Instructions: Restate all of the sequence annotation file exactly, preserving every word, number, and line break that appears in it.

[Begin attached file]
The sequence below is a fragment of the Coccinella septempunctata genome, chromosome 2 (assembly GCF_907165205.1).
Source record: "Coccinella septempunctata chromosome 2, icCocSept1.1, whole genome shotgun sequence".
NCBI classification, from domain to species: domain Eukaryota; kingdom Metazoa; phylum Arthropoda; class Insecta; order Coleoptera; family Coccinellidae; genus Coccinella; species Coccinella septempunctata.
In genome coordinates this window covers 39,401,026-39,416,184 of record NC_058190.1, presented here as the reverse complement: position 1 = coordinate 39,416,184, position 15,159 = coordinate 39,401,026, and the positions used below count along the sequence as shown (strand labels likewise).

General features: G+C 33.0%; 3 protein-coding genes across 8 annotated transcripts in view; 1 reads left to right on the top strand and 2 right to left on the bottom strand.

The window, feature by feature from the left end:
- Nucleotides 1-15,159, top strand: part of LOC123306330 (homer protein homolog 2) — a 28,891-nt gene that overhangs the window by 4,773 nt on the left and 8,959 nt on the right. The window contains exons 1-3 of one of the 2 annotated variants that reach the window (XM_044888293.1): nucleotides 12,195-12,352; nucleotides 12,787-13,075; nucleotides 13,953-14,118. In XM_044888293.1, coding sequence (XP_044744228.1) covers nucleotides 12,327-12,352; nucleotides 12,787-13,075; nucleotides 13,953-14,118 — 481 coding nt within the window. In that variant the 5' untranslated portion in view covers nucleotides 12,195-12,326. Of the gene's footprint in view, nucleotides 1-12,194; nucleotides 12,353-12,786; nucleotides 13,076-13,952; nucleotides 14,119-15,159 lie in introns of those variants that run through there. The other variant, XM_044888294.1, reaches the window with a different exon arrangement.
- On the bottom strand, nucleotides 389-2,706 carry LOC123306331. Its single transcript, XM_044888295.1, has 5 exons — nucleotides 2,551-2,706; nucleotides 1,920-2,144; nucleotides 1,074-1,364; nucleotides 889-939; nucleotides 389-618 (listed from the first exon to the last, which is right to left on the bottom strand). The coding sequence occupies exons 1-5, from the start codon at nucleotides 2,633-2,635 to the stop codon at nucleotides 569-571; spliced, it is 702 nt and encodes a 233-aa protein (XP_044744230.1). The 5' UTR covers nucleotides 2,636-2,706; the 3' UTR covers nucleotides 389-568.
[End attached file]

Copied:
The sequence below is a fragment of the Coccinella septempunctata genome, chromosome 2 (assembly GCF_907165205.1).
Source record: "Coccinella septempunctata chromosome 2, icCocSept1.1, whole genome shotgun sequence".
NCBI classification, from domain to species: domain Eukaryota; kingdom Metazoa; phylum Arthropoda; class Insecta; order Coleoptera; family Coccinellidae; genus Coccinella; species Coccinella septempunctata.
In genome coordinates this window covers 39,401,026-39,416,184 of record NC_058190.1, presented here as the reverse complement: position 1 = coordinate 39,416,184, position 15,159 = coordinate 39,401,026, and the positions used below count along the sequence as shown (strand labels likewise).

General features: G+C 33.0%; 3 protein-coding genes across 8 annotated transcripts in view; 1 reads left to right on the top strand and 2 right to left on the bottom strand.

The window, feature by feature from the left end:
- Nucleotides 1-15,159, top strand: part of LOC123306330 (homer protein homolog 2) — a 28,891-nt gene that overhangs the window by 4,773 nt on the left and 8,959 nt on the right. The window contains exons 1-3 of one of the 2 annotated variants that reach the window (XM_044888293.1): nucleotides 12,195-12,352; nucleotides 12,787-13,075; nucleotides 13,953-14,118. In XM_044888293.1, coding sequence (XP_044744228.1) covers nucleotides 12,327-12,352; nucleotides 12,787-13,075; nucleotides 13,953-14,118 — 481 coding nt within the window. In that variant the 5' untranslated portion in view covers nucleotides 12,195-12,326. Of the gene's footprint in view, nucleotides 1-12,194; nucleotides 12,353-12,786; nucleotides 13,076-13,952; nucleotides 14,119-15,159 lie in introns of those variants that run through there. The other variant, XM_044888294.1, reaches the window with a different exon arrangement.
- On the bottom strand, nucleotides 389-2,706 carry LOC123306331. Its single transcript, XM_044888295.1, has 5 exons — nucleotides 2,551-2,706; nucleotides 1,920-2,144; nucleotides 1,074-1,364; nucleotides 889-939; nucleotides 389-618 (listed from the first exon to the last, which is right to left on the bottom strand). The coding sequence occupies exons 1-5, from the start codon at nucleotides 2,633-2,635 to the stop codon at nucleotides 569-571; spliced, it is 702 nt and encodes a 233-aa protein (XP_044744230.1). The 5' UTR covers nucleotides 2,636-2,706; the 3' UTR covers nucleotides 389-568.